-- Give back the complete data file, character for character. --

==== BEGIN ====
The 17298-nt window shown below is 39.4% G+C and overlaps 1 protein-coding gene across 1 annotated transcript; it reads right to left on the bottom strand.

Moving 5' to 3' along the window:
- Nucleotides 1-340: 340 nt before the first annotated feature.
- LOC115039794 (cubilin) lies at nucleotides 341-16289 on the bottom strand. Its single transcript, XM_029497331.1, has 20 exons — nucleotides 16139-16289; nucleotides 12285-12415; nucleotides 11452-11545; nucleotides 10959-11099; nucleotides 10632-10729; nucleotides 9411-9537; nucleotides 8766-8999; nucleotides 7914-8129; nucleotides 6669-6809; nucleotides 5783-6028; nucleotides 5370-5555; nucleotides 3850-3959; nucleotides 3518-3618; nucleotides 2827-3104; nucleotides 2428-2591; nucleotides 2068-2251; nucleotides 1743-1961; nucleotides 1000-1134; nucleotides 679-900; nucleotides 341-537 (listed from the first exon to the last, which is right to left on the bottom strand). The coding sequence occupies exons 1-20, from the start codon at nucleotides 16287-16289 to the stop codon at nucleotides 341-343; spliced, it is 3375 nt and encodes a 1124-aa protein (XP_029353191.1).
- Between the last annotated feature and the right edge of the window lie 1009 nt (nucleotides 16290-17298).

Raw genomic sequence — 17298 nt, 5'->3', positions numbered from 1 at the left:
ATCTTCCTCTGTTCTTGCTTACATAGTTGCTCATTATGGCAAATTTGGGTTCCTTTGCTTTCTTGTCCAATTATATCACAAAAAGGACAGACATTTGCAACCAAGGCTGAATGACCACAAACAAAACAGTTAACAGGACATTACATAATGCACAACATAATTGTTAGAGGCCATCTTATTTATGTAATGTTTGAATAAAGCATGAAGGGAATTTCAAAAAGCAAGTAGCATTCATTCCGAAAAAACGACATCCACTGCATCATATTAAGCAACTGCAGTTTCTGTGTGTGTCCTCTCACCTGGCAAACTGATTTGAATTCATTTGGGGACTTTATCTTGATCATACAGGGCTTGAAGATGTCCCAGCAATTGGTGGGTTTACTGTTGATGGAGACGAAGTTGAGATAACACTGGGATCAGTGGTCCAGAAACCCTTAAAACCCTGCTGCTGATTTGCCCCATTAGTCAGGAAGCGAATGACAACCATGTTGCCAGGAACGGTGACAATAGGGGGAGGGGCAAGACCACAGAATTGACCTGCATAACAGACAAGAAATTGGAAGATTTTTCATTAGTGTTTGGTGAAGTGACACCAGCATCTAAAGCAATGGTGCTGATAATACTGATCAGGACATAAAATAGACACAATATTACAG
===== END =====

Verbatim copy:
The 17298-nt window shown below is 39.4% G+C and overlaps 1 protein-coding gene across 1 annotated transcript; it reads right to left on the bottom strand.

Moving 5' to 3' along the window:
- Nucleotides 1-340: 340 nt before the first annotated feature.
- LOC115039794 (cubilin) lies at nucleotides 341-16289 on the bottom strand. Its single transcript, XM_029497331.1, has 20 exons — nucleotides 16139-16289; nucleotides 12285-12415; nucleotides 11452-11545; nucleotides 10959-11099; nucleotides 10632-10729; nucleotides 9411-9537; nucleotides 8766-8999; nucleotides 7914-8129; nucleotides 6669-6809; nucleotides 5783-6028; nucleotides 5370-5555; nucleotides 3850-3959; nucleotides 3518-3618; nucleotides 2827-3104; nucleotides 2428-2591; nucleotides 2068-2251; nucleotides 1743-1961; nucleotides 1000-1134; nucleotides 679-900; nucleotides 341-537 (listed from the first exon to the last, which is right to left on the bottom strand). The coding sequence occupies exons 1-20, from the start codon at nucleotides 16287-16289 to the stop codon at nucleotides 341-343; spliced, it is 3375 nt and encodes a 1124-aa protein (XP_029353191.1).
- Between the last annotated feature and the right edge of the window lie 1009 nt (nucleotides 16290-17298).

Raw genomic sequence — 17298 nt, 5'->3', positions numbered from 1 at the left:
ATCTTCCTCTGTTCTTGCTTACATAGTTGCTCATTATGGCAAATTTGGGTTCCTTTGCTTTCTTGTCCAATTATATCACAAAAAGGACAGACATTTGCAACCAAGGCTGAATGACCACAAACAAAACAGTTAACAGGACATTACATAATGCACAACATAATTGTTAGAGGCCATCTTATTTATGTAATGTTTGAATAAAGCATGAAGGGAATTTCAAAAAGCAAGTAGCATTCATTCCGAAAAAACGACATCCACTGCATCATATTAAGCAACTGCAGTTTCTGTGTGTGTCCTCTCACCTGGCAAACTGATTTGAATTCATTTGGGGACTTTATCTTGATCATACAGGGCTTGAAGATGTCCCAGCAATTGGTGGGTTTACTGTTGATGGAGACGAAGTTGAGATAACACTGGGATCAGTGGTCCAGAAACCCTTAAAACCCTGCTGCTGATTTGCCCCATTAGTCAGGAAGCGAATGACAACCATGTTGCCAGGAACGGTGACAATAGGGGGAGGGGCAAGACCACAGAATTGACCTGCATAACAGACAAGAAATTGGAAGATTTTTCATTAGTGTTTGGTGAAGTGACACCAGCATCTAAAGCAATGGTGCTGATAATACTGATCAGGACATAAAATAGACACAATATTACAG